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Gorgeous Chic & Fun Scarves Hats & Wraps for Cancer & Other Hair Loss
My Own Chemo Hair Loss Story
I Cut My Hair Off Before it Came Out on its Own And I Began Covering my Bare Scalp
I turned my journals into daily drawings during treatment. Knowing my hair would soon fall out I decided to subvert the process and slew it myself. I'd read too many stories of women waking up to a hair-pillow-cover.
It was easy to pull it out once the chemo med had snipped the hairs at their roots. It could have been a comic show for the results! *Try to resist following suit.
PHOTO CREDIT: detail from my Chemo Journal Drawings series. copyright 1999 by Leslie Sinclair - ALL RIGHTS RESERVED - no use permitted
I forgot to douse my follicles in toner and ended up with breakouts all over my scalp. Chemo squashed my immune system so once my scalp was challenged it didn't recover for the whole 8 months.
Now that's something worth covering up! ***as a postscript - since my Rosacea dx wasn't made until years later, or more likely, I didn't hear my dermatologist's dx for a decade, no treatment worked. Now that I know about the nature of those devastating outbreaks and what measures free me from them, I can live mostly outbreak-free.
If that tidbit of my personal history left you queasy - begin breathing easily! The rest of this page will entertain you, educate you, astound you, and amuse you. Scarf-wearing can be necessary in some circumstances, like when the winter winds blow and you decide enough of this clear crystal cap from the icy deluges!
This is my Special Review of tips, techniques and items for the woman with hair loss caused by medical condition. When chemo cuts your hair cover it up using these tricks and resources.
A Scarf I Wore During Chemo
We have lots of choices now for how to cover our bald heads. From glitz and glam in hand-painted and gussied-up silk and viscose to gentle organic cottons. We can tie a bandanna at the back of the neck or softly wrap a turban. We can slip on a soft cotton knit undercap and top it off with a ball cap or spritely summer brimmed hat.
This could be the very one I had for treatment, and it is one of the styles I have worn ever since. It has the feel of featherweight fabric made of gossamer petals. I love this scarf and you will too. Mine has shades of cream and pink.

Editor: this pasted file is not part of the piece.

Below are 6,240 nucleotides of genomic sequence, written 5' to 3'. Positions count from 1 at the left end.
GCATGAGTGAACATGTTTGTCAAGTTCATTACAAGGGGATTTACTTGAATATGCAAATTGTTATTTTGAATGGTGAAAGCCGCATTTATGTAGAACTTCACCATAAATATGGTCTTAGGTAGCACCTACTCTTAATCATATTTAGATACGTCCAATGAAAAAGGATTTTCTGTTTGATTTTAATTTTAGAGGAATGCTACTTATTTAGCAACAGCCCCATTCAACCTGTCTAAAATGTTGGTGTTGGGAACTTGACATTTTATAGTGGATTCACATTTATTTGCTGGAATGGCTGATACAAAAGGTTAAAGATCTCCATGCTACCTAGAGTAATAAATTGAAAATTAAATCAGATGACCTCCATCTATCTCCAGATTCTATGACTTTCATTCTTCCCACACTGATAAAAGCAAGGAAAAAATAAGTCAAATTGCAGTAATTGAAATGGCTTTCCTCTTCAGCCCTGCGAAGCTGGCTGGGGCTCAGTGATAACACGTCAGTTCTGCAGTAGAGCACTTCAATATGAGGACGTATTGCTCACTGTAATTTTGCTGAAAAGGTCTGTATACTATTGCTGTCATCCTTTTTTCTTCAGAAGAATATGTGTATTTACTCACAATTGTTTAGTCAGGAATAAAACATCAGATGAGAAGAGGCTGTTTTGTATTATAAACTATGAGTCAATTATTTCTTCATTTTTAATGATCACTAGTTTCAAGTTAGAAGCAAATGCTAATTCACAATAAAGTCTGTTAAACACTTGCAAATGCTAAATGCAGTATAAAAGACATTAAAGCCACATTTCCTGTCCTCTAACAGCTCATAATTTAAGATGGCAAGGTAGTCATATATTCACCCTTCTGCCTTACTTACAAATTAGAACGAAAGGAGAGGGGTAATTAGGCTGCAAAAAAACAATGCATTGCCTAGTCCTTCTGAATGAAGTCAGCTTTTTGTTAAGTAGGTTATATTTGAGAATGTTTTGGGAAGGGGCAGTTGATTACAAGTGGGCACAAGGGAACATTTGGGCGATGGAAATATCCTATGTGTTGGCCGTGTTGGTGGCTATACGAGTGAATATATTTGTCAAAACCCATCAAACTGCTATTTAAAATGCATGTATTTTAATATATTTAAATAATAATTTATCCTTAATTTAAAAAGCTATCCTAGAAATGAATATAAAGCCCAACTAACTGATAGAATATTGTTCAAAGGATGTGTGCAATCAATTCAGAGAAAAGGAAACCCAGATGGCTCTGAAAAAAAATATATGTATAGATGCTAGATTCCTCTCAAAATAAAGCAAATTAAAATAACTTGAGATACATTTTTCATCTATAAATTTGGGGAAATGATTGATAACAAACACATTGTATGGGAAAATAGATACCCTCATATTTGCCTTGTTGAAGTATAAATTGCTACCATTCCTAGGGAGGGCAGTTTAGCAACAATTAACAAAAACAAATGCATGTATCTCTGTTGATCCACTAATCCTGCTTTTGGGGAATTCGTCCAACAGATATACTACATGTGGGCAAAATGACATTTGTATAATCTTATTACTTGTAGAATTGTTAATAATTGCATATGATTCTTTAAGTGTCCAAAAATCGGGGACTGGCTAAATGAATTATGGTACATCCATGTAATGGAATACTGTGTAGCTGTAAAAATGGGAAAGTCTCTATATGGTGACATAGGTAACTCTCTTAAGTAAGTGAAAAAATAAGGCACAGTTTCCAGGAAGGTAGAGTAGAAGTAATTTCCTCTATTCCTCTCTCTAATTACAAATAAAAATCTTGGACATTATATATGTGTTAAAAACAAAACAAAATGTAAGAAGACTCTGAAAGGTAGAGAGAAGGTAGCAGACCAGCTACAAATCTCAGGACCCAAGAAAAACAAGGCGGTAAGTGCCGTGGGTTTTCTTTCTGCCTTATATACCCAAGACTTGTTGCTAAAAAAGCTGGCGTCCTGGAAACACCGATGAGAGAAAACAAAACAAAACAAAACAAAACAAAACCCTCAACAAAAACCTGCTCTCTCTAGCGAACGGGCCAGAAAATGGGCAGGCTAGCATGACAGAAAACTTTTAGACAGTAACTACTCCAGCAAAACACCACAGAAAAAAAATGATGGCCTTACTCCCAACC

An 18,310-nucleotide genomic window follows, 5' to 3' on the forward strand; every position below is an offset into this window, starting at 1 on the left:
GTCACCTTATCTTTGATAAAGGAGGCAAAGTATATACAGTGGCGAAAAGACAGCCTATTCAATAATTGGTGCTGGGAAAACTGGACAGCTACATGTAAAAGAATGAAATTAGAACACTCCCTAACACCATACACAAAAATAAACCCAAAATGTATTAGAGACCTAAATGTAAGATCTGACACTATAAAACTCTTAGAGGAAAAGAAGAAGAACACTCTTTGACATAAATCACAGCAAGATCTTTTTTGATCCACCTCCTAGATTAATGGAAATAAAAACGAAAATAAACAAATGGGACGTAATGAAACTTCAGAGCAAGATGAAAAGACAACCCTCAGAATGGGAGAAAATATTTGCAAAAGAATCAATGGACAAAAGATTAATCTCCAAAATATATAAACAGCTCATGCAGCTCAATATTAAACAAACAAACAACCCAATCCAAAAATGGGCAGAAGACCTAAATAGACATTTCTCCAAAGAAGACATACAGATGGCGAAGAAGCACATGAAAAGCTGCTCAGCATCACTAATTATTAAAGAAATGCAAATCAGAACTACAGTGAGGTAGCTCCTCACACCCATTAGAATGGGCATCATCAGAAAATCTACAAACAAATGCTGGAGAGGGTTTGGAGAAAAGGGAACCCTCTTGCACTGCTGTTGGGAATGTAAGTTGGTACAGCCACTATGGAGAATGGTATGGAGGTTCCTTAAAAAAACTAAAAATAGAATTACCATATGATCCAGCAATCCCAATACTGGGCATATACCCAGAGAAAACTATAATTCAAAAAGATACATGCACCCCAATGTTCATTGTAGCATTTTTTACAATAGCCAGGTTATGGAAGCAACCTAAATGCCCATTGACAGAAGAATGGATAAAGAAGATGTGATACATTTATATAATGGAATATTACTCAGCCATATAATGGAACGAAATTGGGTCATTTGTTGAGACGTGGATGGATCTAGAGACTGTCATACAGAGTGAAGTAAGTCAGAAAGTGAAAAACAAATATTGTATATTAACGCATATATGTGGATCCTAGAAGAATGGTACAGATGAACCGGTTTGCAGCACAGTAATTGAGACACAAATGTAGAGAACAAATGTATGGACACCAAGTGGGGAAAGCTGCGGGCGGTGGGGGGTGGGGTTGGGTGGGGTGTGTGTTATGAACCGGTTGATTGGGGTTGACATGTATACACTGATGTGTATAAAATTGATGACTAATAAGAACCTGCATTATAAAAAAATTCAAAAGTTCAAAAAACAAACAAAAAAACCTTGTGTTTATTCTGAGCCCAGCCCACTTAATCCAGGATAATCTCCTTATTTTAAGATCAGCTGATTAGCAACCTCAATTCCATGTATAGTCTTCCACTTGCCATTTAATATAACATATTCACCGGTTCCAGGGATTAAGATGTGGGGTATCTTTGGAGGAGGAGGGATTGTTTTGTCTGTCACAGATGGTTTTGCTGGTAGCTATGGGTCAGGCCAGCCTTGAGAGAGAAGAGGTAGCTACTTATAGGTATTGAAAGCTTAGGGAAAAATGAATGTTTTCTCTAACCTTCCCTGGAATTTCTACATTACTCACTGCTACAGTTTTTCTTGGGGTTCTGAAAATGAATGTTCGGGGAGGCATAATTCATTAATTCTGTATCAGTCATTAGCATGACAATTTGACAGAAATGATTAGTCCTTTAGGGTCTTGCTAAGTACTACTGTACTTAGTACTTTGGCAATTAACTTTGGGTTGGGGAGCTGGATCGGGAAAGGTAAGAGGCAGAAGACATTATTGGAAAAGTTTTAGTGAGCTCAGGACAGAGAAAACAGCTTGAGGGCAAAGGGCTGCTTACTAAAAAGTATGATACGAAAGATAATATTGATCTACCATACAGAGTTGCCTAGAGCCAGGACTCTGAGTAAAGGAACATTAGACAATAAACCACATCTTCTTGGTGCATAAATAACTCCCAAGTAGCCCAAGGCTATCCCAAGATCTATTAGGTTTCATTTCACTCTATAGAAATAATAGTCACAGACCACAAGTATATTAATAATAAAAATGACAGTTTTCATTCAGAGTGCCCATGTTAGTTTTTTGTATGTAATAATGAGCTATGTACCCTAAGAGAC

This soft and lightweight tassels ends sheer square scarf including different kinds of flowers and leopard patterns. The scarf measures 44 inches length and width (50 inches including tassels). You can wear it around your neck and shoulders as a scarf, fold it in half as a triangle wrap shawl, and wrap it around your hair/scalp to add some freshness.
Great for dressing up any outfit all year round, suited for both formal and casua. And it also makes a great gift for your friends and loved ones. Available in 4 colors: Gray, Pink, Blue and Brown. Machine or hand wash.
You'll Get the Knack for Scarf Wrapping
It can be puzzling, like when you position your laptop just right so you can glance back and forth from the scarf-wrapping videos to your mirror and decide there's some more practice to make.
It can also be by choice, like when you notice that the model's color selection reminds you of how you just could combine a filmy lilac wrap with your cinnamon sheath; and scarf-wearing can be a tease for your best friends to see the wild ways you learned to tie a scarf!
My Pro Tips for Covering the Bald - Anchoring your beautiful scarf to the baldness on top
Since my baldness began in Summer I first wore a tiny scarf under an old sunhat. It didn't fool anyone. I didn't even have eyelashes. My chemo took place long before I first entered the world of the Internet. Funny me! Several times during a walk I'd need to remove my hat and adjust my scarf to get it up out of my eyes. Today it's easy to find special gripper headbands such as I feature near the end. Slip on a headband and securely tie on a scarf or turban.
- NOW that we've got you covered - back to scarf-wrapping! Start with the soft, lightweight terry turban below. It'll cover you up with a snug feeling you need right now. Nothing can be easier than popping on a standby turban - get half a dozen different colors now - for when an unexpected visitor shows up with a chemo gift - or to keep you warm when you go out for an early weekend latte. Under a turban you control the flow of information during the day, and maintain the snuggle at night!
- Choose a lightweight cotton underscarf, a small square tied at the base of your neck - like a bright or muted color bandana (fold it into a triangle, placing the long end above your eyes, and the two ends at the back, then tie a knot). Cotton tends to stay put, creating an opportunity for expression of power over something in your life, at a time when you might feel a weenie bit powerless "Stay Put!"
- Try using a stretch headband over your late hairline, and pin your scarf to that. You can adjust the headband, up or down, depending on the look you are aiming for.